Director's Forum: Former Belgian Prime Minister and President of the European People's Party Wilfried Martens
Lorne Craner introduced Martens and praised his work as a European statesman, including his efforts towards European integration, and his role in making the EPP a highly successful movement. Craner said that he had found the EPP to be a natural partner in the International Republican Institute's (IRI) efforts to create stronger bonds with Europe, and hoped to continue the close relationship.
Wilfried Martens provided highlights from his autobiography Europe: I Struggle, I Overcome, which chronicles his time in Belgian and European politics, including his time as the Prime Minister of Belgium and as a leader of the European People's Party (EPP). Previously published in Dutch and French, the new English edition covers the years 1955-2008.
Martens touched on his early experiences in leadership at the Catholic University of Leuven in the 1950s, and then discussed the 1980s, when he was the Prime Minister of Belgium. He mentioned two specific challenges that he faced – the economic crisis of the early 1980s when he was forced to devalue the Belgian franc by 8.5%, and the controversy over the deployment of cruise missiles to Europe in the mid-1980s. NATO's deployment, in Martens view, led to the zero-option, which had been the aim of the peace movement.
Martens argued that the values of peace, reconciliation, and transparency were at the heart his European convictions. He argued that Europe's future lied with the EU, but cautioned against a supranational state and strongly argued for subsidiarity and devolution as guiding principles. According to Martens, the European Union should be built as a federal union sui generis. Martens credited European Commission President Jacques Delors for putting integration back on track after the Eurosclerosis of 1979-1984, and Helmut Kohl and Francois Mitterand for introducing the Euro, emphasizing Europe's need for strong leaders who would not use the EU as a scapegoat for unpopular policies. Today the EU was again at an important juncture, confronting further enlargement and new institutions.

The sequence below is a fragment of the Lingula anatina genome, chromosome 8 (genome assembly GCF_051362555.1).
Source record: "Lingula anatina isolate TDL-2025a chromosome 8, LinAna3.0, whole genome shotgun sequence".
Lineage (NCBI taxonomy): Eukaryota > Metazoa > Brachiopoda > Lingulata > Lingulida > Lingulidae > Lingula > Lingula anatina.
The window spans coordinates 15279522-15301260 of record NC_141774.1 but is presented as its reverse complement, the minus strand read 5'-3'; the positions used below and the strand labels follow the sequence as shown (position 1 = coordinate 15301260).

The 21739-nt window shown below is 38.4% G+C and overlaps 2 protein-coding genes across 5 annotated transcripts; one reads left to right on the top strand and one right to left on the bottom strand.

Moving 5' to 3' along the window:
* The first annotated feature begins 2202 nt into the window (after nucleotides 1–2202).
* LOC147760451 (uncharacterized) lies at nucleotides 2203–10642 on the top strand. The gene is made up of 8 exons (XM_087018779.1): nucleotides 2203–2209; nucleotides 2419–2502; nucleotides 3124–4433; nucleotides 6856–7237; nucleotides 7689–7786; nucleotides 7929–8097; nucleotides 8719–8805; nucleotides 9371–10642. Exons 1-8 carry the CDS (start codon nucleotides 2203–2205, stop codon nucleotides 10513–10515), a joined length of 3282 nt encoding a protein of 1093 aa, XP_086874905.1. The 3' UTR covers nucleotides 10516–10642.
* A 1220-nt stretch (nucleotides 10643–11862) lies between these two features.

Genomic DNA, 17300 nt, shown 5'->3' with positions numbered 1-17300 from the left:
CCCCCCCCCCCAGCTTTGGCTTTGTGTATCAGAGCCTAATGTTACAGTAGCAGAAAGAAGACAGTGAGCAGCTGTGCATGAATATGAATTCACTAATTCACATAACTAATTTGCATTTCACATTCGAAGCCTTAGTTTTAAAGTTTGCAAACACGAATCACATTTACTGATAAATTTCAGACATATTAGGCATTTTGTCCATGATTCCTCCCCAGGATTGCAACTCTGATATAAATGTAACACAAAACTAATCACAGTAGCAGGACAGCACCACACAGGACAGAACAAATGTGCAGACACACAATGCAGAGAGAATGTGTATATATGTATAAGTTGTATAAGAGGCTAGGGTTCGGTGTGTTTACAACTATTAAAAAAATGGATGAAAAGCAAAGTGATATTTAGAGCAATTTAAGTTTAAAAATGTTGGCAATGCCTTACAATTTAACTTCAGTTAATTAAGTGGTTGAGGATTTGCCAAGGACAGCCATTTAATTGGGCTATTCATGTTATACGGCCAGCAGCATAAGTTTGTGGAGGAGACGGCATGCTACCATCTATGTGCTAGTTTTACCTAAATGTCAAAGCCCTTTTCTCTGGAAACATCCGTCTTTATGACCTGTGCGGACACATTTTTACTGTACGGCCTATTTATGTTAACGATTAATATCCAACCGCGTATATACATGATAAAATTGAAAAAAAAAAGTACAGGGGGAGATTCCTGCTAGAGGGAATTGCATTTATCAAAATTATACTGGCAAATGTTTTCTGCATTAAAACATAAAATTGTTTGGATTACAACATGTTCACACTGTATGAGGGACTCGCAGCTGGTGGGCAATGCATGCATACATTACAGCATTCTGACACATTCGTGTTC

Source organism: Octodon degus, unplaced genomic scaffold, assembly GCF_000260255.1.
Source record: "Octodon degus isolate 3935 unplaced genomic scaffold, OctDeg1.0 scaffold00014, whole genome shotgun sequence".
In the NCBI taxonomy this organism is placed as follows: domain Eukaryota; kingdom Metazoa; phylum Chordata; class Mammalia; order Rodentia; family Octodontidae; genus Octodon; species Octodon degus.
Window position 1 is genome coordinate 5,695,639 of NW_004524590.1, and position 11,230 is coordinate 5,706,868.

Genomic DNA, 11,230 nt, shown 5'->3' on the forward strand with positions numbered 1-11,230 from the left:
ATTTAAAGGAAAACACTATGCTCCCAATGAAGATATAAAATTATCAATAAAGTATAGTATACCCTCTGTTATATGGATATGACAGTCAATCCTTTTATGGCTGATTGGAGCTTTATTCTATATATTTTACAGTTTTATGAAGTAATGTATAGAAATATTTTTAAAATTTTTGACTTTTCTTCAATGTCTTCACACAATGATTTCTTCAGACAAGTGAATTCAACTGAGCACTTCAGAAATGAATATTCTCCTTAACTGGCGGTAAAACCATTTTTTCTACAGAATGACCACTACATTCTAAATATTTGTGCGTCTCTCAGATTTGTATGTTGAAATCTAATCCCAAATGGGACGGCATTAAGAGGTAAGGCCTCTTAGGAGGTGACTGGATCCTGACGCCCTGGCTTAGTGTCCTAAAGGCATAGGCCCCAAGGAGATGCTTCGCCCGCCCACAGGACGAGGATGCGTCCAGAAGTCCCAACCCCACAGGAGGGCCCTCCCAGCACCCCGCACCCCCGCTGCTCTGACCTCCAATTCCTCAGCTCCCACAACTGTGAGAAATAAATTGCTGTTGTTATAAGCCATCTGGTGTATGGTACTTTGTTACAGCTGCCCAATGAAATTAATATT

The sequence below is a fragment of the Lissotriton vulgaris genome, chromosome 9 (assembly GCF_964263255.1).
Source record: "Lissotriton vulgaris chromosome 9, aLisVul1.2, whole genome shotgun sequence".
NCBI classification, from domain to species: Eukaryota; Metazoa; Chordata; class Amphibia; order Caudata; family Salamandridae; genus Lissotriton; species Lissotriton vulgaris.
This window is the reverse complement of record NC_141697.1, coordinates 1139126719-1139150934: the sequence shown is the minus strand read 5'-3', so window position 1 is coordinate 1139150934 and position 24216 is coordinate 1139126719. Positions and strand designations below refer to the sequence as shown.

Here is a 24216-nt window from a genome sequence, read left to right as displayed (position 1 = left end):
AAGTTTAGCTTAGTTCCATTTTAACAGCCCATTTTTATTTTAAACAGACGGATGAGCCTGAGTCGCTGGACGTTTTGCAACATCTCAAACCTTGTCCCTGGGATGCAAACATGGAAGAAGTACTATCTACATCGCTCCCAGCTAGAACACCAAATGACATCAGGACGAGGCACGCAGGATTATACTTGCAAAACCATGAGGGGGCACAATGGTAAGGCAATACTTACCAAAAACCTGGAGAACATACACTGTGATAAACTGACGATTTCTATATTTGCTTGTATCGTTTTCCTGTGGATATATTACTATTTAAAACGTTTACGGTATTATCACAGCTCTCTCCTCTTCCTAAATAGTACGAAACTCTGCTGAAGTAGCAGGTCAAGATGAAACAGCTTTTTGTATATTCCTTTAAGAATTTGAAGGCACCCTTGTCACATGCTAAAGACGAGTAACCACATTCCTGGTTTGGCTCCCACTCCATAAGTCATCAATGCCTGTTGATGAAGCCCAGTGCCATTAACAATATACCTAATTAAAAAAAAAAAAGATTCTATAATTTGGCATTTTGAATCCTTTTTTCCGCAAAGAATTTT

Martens described his own role in the expansion and further integration of the EU. After resigning from the position of Belgian prime minister in 1992, Martens focused on the European People's Party, which had been founded in 1976 by the Christian Democrats. The collapse of the Soviet Union led Martens to push for expansion of the EPP to include other parties, such as the social democrats in Portugal and Victor Orban's Fidesz party in Hungary. The EPP thus became an enormous new European political force, which won the June 2009 elections for the European Parliament.
The center-right political program of the EPP was defined by Martens as committed to democracy, transparency, and openness. EPP members were convinced Europeans who believed in the social-market economy and the dignity of every human being. A number of different religious denominations were represented in the EPP, which included Muslims members from Turkey (an observer state). Martens described himself as a proponent of transatlanticism and said that the EPP maintained a dialogue with the US, particularly through IRI. In July 2005, the EPP and IRI established a working relationship based on a program of cooperation, yearly visits, and frequent exchanges.
Martens concluded by pointing to the last chapter of his book as the one covering the EPP's relationship with the US. He also said that he feels strongly that people must learn from history so that mistakes are not repeated, and that this was a primary motivation publishing his book.
Drafted by Amy Freeman and Tim McDonnell
Christian Ostermann, Director, HAPP/European Studies